Wensleydale Creamery, Hawes 2013


This is a  unique tea towel; it is cream cotton with the logo of Wensleydale Creamery at the top and has a translation of the famous 23rd Psalm from the bible into full Yorkshire dialect. At first, you may think this is a joke, a bit of fun  but it is a full translation and there is a good reason why this would be the subject of a tea towel publicising the Wensleydale Creamery and this goes back to the history of the Creamery. It is in honour of Kit Calvert, a legend in these parts, who in 1930’s, led the rescue of Wensleydale Creamery from closure. He was a Champion of the Yorkshire dialect.  A tea towel in full Yorkshire dialect and the Calvert Restaurant both recognise the importance of this man to the area.

Cheese has been made in Wensleydale since 1150 when the Cistercian monks lived in their monastery in Fors. Wensleydale cheese was originally made from sheep’s milk. Wensleydale cheese has suffered the same fate as Stilton cheese, Parma ham and Champagne. These were all native to a particular area or region,   produced by time honoured techniques when ‘imposters’ come along and try to reproduce the same thing at a cheaper cost but using the same name. However, Yorkshire Wensleydale cheese has been awarded the prestigious European Protected Geographical Indication (PGI) status meaning that only Wensleydale cheese made actually in Wensleydale can call itself Yorkshire Wensleydale cheese. This is a treasured award for a food manufacturer because it stops ‘imposters’ trading sub-standard, and often therefore cheaper, produce under the name of Wensleydale. When you go into most supermarkets the Wensleydale cheese on sale has never been near Wensleydale, and you know that by the name.

Wensleydale Creamery is a great place for a day out. Using the tea towel, and trying to pronounce  the dialect, Wallace and Gromit is a help in this matter. I remember the Cheese Museum which tells the story of how Wensleydale cheese has been made over the centuries. There is some old cheese making equipment on display – although not much has changed in the processes over the years. I remember being fascinated by the Cheesemaking Viewing Gallery where the time-honoured art of cutting, stirring, pitching and salting takes place. While there is a lot of big pieces of machinery used, there is still a lot of physical work involved.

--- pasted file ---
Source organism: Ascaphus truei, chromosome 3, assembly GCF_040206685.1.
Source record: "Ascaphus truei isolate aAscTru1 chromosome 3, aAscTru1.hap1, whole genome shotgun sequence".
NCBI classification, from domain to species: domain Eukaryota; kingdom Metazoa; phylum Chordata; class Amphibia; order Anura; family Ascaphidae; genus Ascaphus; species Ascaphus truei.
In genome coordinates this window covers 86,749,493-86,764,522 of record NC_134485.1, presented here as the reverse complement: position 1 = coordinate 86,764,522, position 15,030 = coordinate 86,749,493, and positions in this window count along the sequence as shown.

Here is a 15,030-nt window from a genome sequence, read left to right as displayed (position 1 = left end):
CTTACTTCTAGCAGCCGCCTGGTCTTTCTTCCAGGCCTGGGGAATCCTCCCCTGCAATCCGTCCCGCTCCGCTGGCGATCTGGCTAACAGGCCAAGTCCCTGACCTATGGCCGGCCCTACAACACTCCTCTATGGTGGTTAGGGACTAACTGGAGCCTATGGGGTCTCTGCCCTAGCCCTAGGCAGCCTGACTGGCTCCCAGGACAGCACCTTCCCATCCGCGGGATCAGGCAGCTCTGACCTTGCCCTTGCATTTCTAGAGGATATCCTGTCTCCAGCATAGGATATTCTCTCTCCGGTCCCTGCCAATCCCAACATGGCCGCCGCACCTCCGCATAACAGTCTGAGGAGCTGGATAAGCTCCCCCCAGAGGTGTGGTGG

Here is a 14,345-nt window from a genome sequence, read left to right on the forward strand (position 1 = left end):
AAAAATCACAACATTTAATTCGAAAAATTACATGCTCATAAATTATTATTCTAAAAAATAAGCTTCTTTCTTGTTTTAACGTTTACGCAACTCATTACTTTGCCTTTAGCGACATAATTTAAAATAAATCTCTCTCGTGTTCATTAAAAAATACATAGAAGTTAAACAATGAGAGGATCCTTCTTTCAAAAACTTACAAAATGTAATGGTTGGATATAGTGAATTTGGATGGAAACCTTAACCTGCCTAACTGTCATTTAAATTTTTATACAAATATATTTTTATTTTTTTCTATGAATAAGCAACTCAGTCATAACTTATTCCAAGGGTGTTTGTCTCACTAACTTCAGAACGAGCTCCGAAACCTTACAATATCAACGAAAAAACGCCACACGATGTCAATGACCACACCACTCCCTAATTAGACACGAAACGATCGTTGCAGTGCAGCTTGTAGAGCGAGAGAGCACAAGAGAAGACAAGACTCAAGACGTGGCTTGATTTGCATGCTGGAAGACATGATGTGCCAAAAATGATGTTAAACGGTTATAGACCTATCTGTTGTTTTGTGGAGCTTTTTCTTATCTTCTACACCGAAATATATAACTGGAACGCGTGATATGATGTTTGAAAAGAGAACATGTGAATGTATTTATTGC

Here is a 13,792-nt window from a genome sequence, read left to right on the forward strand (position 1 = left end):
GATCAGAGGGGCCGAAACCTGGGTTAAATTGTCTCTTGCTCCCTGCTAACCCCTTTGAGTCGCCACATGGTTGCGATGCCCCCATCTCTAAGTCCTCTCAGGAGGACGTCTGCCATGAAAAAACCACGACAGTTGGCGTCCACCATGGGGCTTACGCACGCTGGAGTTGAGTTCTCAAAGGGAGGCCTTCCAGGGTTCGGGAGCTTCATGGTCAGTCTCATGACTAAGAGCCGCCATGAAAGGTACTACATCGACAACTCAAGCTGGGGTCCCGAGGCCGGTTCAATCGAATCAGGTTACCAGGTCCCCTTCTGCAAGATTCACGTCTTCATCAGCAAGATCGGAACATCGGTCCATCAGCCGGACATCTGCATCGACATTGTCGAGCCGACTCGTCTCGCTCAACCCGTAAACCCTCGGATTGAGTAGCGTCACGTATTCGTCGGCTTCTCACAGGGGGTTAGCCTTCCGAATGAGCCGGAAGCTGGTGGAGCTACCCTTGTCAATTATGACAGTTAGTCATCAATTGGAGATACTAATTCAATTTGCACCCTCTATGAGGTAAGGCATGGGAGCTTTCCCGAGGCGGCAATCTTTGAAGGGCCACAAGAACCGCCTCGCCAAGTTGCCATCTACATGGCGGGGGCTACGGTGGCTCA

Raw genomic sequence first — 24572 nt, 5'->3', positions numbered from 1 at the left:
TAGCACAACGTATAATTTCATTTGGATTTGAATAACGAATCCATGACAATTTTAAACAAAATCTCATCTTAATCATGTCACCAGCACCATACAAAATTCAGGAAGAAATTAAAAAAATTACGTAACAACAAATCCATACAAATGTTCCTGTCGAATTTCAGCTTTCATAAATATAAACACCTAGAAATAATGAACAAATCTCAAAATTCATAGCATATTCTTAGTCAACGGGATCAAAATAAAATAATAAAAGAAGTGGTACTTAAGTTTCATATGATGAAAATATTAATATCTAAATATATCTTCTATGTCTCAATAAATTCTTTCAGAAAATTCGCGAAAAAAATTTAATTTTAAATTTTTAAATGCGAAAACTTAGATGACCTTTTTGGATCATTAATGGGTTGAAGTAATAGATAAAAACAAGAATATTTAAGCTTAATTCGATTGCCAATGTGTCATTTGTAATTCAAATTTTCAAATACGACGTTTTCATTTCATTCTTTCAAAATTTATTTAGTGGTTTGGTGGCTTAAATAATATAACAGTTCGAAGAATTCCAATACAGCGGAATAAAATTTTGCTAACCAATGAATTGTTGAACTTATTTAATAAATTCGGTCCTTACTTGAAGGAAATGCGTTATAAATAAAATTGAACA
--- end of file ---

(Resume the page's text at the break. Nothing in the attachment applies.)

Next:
This is a great place for shopping because they have lots of original ideas. I did my Christmas shopping here because they did a great line in Wallace and Gromit items like biscuit tins, mugs etc (but no tea towels). There was a separate cheese shop in a cooled area with a half circle counter; you go in though one door, follow the counter round and out of another door – a very civilised way to stop people jumping the queue. There were a huge array of cheeses, all of which you can taste before buying. I bought Wallace and Gromit Yorkshire Wensleydale as well as a Sheep’s Milk version plus a Coverdale Cheddar. There are many blended cheeses which are very popular – Yorkshire Wensleydale with apricot or cranberries. Personally, for me, cheese shouldn’t have things added into it; if you want to eat apricots with cheese have them on the side of your plate. Everyone to their own. I had a lovely day out, finishing with cheese on toast. The Wensleydale Tea Towel is unusual but a great way to remember that I can order Yorkshire Wensleydale cheese online and that is what I am going to do.

Click below to return to the Virtual Tea Towel Museum



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